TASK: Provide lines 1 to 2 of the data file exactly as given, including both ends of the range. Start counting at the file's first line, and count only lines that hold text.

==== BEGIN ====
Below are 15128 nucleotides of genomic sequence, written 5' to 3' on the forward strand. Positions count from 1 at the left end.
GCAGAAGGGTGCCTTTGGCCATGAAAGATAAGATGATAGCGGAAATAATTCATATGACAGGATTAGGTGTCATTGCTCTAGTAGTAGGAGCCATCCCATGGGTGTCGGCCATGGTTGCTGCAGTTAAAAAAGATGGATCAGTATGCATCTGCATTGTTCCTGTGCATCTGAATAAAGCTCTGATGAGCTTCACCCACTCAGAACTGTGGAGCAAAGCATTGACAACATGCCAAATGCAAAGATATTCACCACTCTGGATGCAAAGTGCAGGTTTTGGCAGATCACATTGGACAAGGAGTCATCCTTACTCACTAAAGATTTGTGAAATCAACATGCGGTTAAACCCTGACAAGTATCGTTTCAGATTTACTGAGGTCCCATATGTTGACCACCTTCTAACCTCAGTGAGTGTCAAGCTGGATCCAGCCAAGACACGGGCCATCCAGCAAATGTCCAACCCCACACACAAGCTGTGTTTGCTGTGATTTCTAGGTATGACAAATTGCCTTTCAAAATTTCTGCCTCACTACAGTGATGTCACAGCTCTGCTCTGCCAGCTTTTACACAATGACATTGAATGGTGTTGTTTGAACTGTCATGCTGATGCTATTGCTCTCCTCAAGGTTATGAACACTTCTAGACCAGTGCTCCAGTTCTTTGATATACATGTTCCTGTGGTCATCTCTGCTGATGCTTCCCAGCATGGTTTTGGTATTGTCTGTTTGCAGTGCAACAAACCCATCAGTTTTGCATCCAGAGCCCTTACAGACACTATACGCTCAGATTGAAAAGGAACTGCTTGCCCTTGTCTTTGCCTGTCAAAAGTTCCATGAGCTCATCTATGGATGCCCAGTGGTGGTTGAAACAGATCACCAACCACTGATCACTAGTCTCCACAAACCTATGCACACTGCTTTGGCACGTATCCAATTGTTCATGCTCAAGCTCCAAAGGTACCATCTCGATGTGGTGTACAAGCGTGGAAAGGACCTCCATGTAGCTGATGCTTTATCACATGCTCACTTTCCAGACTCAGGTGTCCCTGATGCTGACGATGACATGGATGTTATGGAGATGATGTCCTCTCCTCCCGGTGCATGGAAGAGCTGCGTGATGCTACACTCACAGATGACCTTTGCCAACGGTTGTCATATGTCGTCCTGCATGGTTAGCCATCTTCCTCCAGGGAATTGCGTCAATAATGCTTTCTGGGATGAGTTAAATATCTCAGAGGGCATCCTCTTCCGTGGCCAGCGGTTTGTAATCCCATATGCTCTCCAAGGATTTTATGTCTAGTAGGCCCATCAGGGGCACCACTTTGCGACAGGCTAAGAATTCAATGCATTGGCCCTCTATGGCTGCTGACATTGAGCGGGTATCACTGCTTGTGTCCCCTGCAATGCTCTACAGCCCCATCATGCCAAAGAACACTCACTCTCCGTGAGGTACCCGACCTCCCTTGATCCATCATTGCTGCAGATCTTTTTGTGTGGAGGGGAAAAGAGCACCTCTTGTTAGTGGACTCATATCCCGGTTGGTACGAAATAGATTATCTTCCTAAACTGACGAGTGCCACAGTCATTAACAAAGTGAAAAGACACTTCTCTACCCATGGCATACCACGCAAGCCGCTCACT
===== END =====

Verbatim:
Below are 15128 nucleotides of genomic sequence, written 5' to 3' on the forward strand. Positions count from 1 at the left end.
GCAGAAGGGTGCCTTTGGCCATGAAAGATAAGATGATAGCGGAAATAATTCATATGACAGGATTAGGTGTCATTGCTCTAGTAGTAGGAGCCATCCCATGGGTGTCGGCCATGGTTGCTGCAGTTAAAAAAGATGGATCAGTATGCATCTGCATTGTTCCTGTGCATCTGAATAAAGCTCTGATGAGCTTCACCCACTCAGAACTGTGGAGCAAAGCATTGACAACATGCCAAATGCAAAGATATTCACCACTCTGGATGCAAAGTGCAGGTTTTGGCAGATCACATTGGACAAGGAGTCATCCTTACTCACTAAAGATTTGTGAAATCAACATGCGGTTAAACCCTGACAAGTATCGTTTCAGATTTACTGAGGTCCCATATGTTGACCACCTTCTAACCTCAGTGAGTGTCAAGCTGGATCCAGCCAAGACACGGGCCATCCAGCAAATGTCCAACCCCACACACAAGCTGTGTTTGCTGTGATTTCTAGGTATGACAAATTGCCTTTCAAAATTTCTGCCTCACTACAGTGATGTCACAGCTCTGCTCTGCCAGCTTTTACACAATGACATTGAATGGTGTTGTTTGAACTGTCATGCTGATGCTATTGCTCTCCTCAAGGTTATGAACACTTCTAGACCAGTGCTCCAGTTCTTTGATATACATGTTCCTGTGGTCATCTCTGCTGATGCTTCCCAGCATGGTTTTGGTATTGTCTGTTTGCAGTGCAACAAACCCATCAGTTTTGCATCCAGAGCCCTTACAGACACTATACGCTCAGATTGAAAAGGAACTGCTTGCCCTTGTCTTTGCCTGTCAAAAGTTCCATGAGCTCATCTATGGATGCCCAGTGGTGGTTGAAACAGATCACCAACCACTGATCACTAGTCTCCACAAACCTATGCACACTGCTTTGGCACGTATCCAATTGTTCATGCTCAAGCTCCAAAGGTACCATCTCGATGTGGTGTACAAGCGTGGAAAGGACCTCCATGTAGCTGATGCTTTATCACATGCTCACTTTCCAGACTCAGGTGTCCCTGATGCTGACGATGACATGGATGTTATGGAGATGATGTCCTCTCCTCCCGGTGCATGGAAGAGCTGCGTGATGCTACACTCACAGATGACCTTTGCCAACGGTTGTCATATGTCGTCCTGCATGGTTAGCCATCTTCCTCCAGGGAATTGCGTCAATAATGCTTTCTGGGATGAGTTAAATATCTCAGAGGGCATCCTCTTCCGTGGCCAGCGGTTTGTAATCCCATATGCTCTCCAAGGATTTTATGTCTAGTAGGCCCATCAGGGGCACCACTTTGCGACAGGCTAAGAATTCAATGCATTGGCCCTCTATGGCTGCTGACATTGAGCGGGTATCACTGCTTGTGTCCCCTGCAATGCTCTACAGCCCCATCATGCCAAAGAACACTCACTCTCCGTGAGGTACCCGACCTCCCTTGATCCATCATTGCTGCAGATCTTTTTGTGTGGAGGGGAAAAGAGCACCTCTTGTTAGTGGACTCATATCCCGGTTGGTACGAAATAGATTATCTTCCTAAACTGACGAGTGCCACAGTCATTAACAAAGTGAAAAGACACTTCTCTACCCATGGCATACCACGCAAGCCGCTCACT